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Service Marketing Essentials

Service Coupons - Strong Automotive

Last week I spent some time reviewing the service coupon ads from the direct mail pieces our company was producing and decided to call everybody into my office for an impromptu meeting.

I taped 10 different sets of service coupons from different clients to the wall in my office. The reason was to remind everyone that the key to driving more service traffic was to “market what the public needs for their car.”

Oil Changes

The shining star of any service department is an oil change. Whether your car says change the oil every 3,000 miles or 6,000 miles, oil is the most popular and common thing that people need to have done to their car. It should always be present and in the lead in terms of how offers are presented in a piece of direct mail marketing to the public.

Tires, Brakes and Batteries 

The general public does not think of a franchise dealership as the place to get the best value on a set of tires. With tire superstores and every retailer from Walmart to Costco – tire sales have grown increasingly competitive. Every dealership needs to be promoting the sale of tires to their customers. Because of increased manufacturer retention programs your service customers will be coming back at a higher percentage than they had before and this is an area you can’t ignore.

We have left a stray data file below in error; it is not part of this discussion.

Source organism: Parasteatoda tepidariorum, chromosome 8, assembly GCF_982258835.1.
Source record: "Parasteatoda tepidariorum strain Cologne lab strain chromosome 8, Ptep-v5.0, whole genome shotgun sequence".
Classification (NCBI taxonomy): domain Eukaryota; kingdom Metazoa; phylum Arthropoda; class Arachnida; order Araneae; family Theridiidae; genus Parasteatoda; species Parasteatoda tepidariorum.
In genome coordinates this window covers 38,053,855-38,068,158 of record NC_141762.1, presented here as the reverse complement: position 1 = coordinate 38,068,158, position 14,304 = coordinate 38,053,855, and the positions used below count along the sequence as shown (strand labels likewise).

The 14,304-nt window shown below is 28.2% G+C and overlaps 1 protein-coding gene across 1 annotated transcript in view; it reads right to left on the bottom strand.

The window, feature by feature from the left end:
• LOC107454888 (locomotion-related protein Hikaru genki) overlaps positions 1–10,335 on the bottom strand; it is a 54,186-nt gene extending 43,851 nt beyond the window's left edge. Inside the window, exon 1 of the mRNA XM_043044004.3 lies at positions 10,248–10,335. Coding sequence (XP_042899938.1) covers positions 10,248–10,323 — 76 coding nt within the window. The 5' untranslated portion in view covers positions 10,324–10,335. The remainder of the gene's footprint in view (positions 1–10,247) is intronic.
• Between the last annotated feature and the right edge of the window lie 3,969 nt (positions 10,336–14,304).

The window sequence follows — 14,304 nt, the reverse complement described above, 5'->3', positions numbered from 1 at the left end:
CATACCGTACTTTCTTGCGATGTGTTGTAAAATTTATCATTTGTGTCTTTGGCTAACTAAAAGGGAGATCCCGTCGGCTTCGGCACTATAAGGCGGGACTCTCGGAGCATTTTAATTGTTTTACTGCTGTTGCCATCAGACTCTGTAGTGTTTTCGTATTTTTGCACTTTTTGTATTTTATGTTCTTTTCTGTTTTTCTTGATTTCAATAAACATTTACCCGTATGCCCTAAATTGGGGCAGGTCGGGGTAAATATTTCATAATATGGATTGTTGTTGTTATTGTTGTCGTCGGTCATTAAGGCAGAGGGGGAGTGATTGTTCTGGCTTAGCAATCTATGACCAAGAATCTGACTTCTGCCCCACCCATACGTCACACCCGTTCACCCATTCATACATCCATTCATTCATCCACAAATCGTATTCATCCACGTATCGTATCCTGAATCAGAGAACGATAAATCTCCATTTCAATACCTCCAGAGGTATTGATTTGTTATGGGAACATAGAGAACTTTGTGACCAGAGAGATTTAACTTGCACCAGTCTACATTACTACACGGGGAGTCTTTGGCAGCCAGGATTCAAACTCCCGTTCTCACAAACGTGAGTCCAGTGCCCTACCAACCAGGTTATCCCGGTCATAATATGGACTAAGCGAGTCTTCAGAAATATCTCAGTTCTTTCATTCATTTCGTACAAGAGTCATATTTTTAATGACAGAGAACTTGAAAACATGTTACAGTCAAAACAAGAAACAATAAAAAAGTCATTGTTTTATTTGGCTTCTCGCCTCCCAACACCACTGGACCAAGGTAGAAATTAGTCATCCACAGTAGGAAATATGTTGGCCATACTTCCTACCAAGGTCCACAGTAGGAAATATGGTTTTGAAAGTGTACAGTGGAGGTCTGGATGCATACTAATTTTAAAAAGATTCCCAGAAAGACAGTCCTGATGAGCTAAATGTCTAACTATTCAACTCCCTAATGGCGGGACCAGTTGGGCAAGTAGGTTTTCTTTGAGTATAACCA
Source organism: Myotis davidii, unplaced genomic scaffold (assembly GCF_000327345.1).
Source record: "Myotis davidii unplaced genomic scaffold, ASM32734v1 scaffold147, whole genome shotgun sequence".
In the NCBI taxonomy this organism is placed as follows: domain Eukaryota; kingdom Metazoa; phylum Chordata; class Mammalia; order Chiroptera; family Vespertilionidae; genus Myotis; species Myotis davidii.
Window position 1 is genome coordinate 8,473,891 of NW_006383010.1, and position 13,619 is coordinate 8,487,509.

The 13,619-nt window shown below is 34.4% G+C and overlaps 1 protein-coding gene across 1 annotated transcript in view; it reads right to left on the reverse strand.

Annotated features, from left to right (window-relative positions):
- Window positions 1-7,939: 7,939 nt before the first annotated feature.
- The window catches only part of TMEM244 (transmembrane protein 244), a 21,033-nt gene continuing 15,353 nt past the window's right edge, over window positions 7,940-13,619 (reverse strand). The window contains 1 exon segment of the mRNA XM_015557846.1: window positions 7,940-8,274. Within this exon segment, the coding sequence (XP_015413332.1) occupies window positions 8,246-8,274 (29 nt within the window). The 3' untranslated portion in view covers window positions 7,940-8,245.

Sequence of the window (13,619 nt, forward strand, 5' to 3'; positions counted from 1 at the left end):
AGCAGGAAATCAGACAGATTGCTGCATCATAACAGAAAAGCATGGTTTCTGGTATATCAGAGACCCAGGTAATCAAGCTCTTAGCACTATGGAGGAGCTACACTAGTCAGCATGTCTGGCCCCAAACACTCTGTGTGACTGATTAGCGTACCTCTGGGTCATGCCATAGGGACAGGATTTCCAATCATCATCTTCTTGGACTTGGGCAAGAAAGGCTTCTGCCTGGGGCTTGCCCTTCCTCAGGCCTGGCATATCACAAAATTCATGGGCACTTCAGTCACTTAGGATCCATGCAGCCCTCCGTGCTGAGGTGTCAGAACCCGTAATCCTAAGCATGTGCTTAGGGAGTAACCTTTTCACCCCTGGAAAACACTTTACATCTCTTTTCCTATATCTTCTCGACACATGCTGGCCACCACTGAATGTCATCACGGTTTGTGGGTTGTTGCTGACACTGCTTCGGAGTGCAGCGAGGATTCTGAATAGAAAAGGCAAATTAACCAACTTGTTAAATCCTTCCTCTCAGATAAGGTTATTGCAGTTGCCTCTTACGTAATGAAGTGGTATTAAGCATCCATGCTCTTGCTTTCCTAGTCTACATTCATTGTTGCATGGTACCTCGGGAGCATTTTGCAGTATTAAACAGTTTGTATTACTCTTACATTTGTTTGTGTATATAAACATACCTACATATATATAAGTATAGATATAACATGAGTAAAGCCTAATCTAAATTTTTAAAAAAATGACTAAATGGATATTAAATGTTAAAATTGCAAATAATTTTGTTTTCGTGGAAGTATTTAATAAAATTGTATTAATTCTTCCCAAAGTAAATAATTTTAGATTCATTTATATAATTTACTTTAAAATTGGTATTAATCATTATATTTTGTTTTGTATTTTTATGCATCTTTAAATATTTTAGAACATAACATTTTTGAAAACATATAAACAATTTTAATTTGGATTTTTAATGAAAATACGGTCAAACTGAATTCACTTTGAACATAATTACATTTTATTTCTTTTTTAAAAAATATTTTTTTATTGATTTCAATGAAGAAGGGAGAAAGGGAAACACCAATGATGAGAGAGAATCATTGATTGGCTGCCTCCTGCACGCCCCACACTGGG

Brakes and batteries also need to be promoted to your customer body. They are a maintenance necessity. If customers don’t come to you, they will go elsewhere.

I spotted one coupon on the wall and decided to use it as a closing statement to remind everyone of the basics of the best service offers. I asked everybody in the room, “Who can tell me how much a new pair of wiper blades cost?”  Only one person in a room of ten stood up to answer and said, “They are so expensive. I just had a set of good ones put on my car and I was shocked at what they cost.”

There were only two dealers that were advertising $5 off a new set of wiper blades out of the 10 pages of coupons. They were promoting a product without naming the exact price on something the general public might not understand the value of anyway.

Stick to the basics and focus on what the public is going to be buying when you promote your service.

John Paul Strong

John Paul Strong combines his two decades of automotive marketing experience with a team of more than 150 professionals as owner and CEO of Strong Automotive.

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